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ASK RENE: THE RACIST FACEBOOK FRIEND

I am a single mother of 2 multi-racial children, and my son, who is 13, received a friend request from a fellow student whose political views were listed as KKK.

My son’s FB account is constantly monitored and I have ALL ACCESS to the account. He and I have an open relationship and discuss deeply and openly ALL issues. He is aware of the do’s and don’t of FB, etc. He declined the friend request and has chosen not to be “friends” with this kid. However, this kid is on the football team.

My question to you is how would you handle this situation?

ASK RENE:
THE RACIST FACEBOOK FRIEND

I am a single mother of 2 multi-racial children, and my son, who is 13, received a friend request from a fellow student whose political views were listed as KKK.

My son’s FB account is constantly monitored and I have ALL ACCESS to the account. He and I have an open relationship and discuss deeply and openly ALL issues. He is aware of the do’s and don’t of FB, etc. He declined the friend request and has chosen not to be “friends” with this kid. However, this kid is on the football team.

My question to you is how would you handle this situation?

Thanks,

S.D.

Hi S.D:

Well first I must commend you for your work as a single mother and for the openness you and your son share. Sometimes it doesn’t take but a minute for kids to get in trouble on the Internet and with social media so it’s good you are keeping a watchful eye.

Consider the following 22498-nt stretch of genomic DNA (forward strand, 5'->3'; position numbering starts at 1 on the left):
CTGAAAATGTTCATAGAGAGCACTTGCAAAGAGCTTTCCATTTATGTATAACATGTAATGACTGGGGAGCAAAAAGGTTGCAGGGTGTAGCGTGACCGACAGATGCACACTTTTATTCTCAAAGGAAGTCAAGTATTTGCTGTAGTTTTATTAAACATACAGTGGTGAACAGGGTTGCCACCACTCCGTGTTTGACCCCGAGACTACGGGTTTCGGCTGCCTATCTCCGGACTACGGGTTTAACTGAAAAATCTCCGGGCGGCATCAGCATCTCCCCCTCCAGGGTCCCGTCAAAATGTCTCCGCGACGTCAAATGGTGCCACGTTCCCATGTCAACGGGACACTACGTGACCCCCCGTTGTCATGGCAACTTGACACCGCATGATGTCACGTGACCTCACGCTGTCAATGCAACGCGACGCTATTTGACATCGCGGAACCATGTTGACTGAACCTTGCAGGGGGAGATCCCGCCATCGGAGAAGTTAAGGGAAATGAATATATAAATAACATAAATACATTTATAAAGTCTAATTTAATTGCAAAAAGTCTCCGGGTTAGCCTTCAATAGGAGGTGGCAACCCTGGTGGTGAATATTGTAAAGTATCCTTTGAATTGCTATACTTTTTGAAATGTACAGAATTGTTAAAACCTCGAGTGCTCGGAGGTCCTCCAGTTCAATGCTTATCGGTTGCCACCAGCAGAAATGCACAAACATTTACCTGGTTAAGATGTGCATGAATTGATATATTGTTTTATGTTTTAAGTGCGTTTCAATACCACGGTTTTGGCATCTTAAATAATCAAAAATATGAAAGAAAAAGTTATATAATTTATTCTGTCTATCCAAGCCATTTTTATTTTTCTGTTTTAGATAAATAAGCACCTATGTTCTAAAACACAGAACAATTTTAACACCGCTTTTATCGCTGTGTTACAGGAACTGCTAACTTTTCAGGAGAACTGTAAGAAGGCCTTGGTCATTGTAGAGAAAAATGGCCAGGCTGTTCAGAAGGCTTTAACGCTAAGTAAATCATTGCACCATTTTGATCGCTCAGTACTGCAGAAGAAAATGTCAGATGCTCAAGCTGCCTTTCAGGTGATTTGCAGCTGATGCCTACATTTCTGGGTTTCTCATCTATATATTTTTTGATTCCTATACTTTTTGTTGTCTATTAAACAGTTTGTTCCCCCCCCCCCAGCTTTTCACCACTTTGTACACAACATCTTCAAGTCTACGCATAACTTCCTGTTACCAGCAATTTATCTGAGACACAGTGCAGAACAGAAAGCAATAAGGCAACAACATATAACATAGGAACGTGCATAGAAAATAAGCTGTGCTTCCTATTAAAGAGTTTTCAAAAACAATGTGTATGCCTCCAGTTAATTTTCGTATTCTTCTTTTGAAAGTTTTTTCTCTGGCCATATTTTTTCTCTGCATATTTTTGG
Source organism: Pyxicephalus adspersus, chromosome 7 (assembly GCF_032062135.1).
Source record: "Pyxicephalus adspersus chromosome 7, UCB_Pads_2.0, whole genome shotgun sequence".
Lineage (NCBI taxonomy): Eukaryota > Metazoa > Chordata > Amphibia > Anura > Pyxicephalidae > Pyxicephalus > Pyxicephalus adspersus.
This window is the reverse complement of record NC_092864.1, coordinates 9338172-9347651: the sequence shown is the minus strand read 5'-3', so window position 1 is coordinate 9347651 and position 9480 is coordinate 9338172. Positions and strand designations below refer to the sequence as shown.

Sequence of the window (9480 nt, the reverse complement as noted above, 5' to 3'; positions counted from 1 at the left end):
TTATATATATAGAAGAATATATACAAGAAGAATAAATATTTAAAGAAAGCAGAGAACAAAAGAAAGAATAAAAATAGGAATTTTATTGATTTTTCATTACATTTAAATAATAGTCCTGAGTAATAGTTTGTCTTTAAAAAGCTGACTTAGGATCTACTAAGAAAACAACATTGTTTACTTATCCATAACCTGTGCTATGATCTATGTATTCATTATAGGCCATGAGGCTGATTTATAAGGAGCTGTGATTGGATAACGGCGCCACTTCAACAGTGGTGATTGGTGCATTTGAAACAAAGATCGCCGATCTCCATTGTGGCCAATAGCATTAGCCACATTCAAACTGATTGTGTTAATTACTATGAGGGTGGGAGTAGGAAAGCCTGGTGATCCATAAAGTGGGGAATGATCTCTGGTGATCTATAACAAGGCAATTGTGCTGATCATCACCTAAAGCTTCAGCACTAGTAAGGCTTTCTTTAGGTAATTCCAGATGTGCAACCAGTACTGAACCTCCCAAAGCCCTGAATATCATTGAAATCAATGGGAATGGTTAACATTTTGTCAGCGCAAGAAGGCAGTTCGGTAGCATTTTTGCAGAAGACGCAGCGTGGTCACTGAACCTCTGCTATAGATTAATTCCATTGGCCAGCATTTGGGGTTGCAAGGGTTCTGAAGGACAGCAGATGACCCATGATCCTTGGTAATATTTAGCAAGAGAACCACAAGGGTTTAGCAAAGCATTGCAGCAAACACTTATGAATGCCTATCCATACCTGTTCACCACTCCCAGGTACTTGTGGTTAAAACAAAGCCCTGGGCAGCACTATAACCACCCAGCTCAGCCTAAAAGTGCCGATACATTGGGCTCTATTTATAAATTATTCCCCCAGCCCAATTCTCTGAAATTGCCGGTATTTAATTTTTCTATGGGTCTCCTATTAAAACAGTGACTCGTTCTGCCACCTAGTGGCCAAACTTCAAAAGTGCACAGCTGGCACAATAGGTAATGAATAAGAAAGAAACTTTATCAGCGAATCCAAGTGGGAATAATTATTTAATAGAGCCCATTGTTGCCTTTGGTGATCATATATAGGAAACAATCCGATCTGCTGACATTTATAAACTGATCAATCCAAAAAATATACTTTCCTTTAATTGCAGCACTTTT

Your problem is an interesting one and I know all too well, as a person of color, the immediate reaction is to steer clear. But I’m going to suggest something a little radical. Hear me out.

First, I’m not sure this kids truly believes KKK as a political view and was just trying to be provocative, as 13-year-old boys like to do. But if he does believe that we must remember that racism is born of ignorance; stereotypes do not hold up once a person gets to know, on an intimate level, the group they are targeting.  I can remember my father talking about his time in the military. He fought in World War 2 right after they desegregated the military. There were guys who had never spent any time with black men, even professed to hate them, until they were right there in the foxholes, shooting at a common enemy. They learned in the heat of battle that they were really much more alike than they were different.

For your son, playing on the football team with this boy is similar to my dad’s experience in the Air Force. A common goal, a common enemy can help break down barriers and broaden his limited view of minorities just like in one of my favorite movies, “Remember the Titans”.

It’s so much easier to stay isolated in our groups, to hate those who hate us. But what if your son did friend this kid on Facebook?  What if they became good friends on the football team? What if he did spend the night at your house and realized how cool his mom was? What if they talked about girls and double dated? What if they leaned on each other in the weight room or learned that they have the same favorite food?  And what if this became the basis for a life-long friendship?

Here’s how I see this playing out. You and your son teach through example. This boy learns who you really are; that skin color is just that. He looks at his FB profile and realizes how stupid it is and takes it down. But more than that, he becomes an ambassador for understanding and brings back lessons to his own family where the behavior was learned in the first place.